Equipment program an election issue for people with disabilities
Smartphones should be among devices covered by the province, say people with severe vision loss
Advocates for people with disabilities are calling on Ontario political parties to review the program that helps pay for the devices they use to navigate daily life.
"I think the assistive devices program needs to be updated and more thoughtful, because needs have changed over the years," said Orléans resident Valerie Marsh. She was participating in CBC's Street Talk, a project that gives residents a chance to raise election issues.
Marsh, who has severe vision loss, needs a device to help her read labels on prescription drugs and to navigate tax documents.
She's concerned the assistive devices program currently requires people, sometimes with low or fixed incomes, to pay for devices up-front before they can be reimbursed for 75 per cent of the cost. The program also caps the total amount they can claim in a year.
The CNIB, which advocates for the rights of Canadians who are blind or partially sighted, has held a series of events across Ontario to call on the provincial parties to commit to a review of the program.
Keeping up with technology
The list of approved devices hasn't been reviewed since 2001 and there has been a dramatic change in the technology available, according to Duane Morgan, executive director of CNIB Ontario East.
"When I was doing high school, I would carry my devices along with my large print text in an actual hockey bag. And now I carry all the devices I would use on this iPhone," Morgan said.
Smartphones with text-to-voice technology, GPS and artificial intelligence apps can replace several devices that are currently covered by the program, but they aren't covered themselves, he said.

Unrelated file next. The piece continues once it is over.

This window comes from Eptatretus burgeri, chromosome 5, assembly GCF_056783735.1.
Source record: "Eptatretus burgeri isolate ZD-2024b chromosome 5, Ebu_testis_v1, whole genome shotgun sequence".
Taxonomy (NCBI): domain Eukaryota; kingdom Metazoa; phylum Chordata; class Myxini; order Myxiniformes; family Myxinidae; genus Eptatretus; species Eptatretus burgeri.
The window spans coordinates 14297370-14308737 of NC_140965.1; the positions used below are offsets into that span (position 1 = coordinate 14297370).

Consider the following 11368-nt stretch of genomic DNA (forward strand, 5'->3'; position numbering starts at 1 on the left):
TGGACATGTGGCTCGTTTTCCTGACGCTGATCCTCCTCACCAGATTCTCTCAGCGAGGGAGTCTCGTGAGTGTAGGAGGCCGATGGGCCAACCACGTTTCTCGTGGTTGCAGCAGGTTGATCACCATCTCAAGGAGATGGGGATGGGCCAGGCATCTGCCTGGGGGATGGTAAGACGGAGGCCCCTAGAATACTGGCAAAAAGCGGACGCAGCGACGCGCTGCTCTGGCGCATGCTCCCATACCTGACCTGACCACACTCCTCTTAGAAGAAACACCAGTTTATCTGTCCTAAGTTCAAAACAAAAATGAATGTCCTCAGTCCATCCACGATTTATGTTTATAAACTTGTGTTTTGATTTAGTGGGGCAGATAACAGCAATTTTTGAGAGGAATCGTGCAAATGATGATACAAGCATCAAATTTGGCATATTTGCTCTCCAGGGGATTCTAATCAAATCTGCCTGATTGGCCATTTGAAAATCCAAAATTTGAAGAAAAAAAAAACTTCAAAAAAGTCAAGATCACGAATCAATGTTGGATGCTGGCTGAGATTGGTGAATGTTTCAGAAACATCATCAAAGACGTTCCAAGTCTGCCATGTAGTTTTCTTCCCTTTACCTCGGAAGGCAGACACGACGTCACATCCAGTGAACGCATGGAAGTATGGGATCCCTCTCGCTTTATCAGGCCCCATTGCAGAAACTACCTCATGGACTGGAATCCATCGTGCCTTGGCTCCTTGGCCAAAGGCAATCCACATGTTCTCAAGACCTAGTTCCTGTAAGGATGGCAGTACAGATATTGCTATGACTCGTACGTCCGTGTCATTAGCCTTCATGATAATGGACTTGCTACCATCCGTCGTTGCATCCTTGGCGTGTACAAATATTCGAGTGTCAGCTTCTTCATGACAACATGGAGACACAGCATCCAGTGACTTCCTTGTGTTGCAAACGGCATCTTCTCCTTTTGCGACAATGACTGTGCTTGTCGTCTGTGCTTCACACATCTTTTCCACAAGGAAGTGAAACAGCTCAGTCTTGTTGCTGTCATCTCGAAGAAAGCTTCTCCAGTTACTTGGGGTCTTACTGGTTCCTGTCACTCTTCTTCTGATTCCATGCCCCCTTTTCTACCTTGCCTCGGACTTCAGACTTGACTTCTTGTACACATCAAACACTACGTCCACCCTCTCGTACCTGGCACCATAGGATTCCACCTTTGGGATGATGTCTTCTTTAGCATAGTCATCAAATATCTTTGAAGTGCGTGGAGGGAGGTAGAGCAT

"They're not just luxury items anymore. They're lifelines, especially for people with vision loss."
The assistive devices program also covers hearing, prosthetic and mobility devices for people who have long-term physical disabilities.
Ottawa Centre Liberal candidate Yasir Naqvi said he would include more regular updates to the list of covered products, or set parameters which allow the list to adapt as technology changes.
"I think it's just a matter of technology outpacing government speed, and we just need to catch up with technology," he said.
Naqvi said it is also important that the process for being reimbursed through the assistive devices program be sped up.
NDP candidate Joel Harden said his party would increase taxes on top income earners and corporations to pay for an assistive devices program that is more responsive.
"I think we have to convene urgent conversations with differently-abled communities like this one, to make sure nobody is waiting for the technology they need to be themselves — to be active contributing citizens," he said.
Green party candidate Cherie Wong said her party supports more regular reviews of the list of covered assistive devices.
"I don't think we need (to wait) for 20 years to re-examine this plan. Instead we need to actively — every year or even every six months — re-examine the plan," she said.
The local Progressive Conservative candidate did not attend the event in Ottawa Centre, but the party provided CBC a statement.
"We understand the challenges for individuals who are blind, partially sighted or Deafblind and believe they should have access to high-quality, timely and essential equipment," the statement said.
"A PC Government will work to address the concerns while ensuring respect for taxpayer dollars."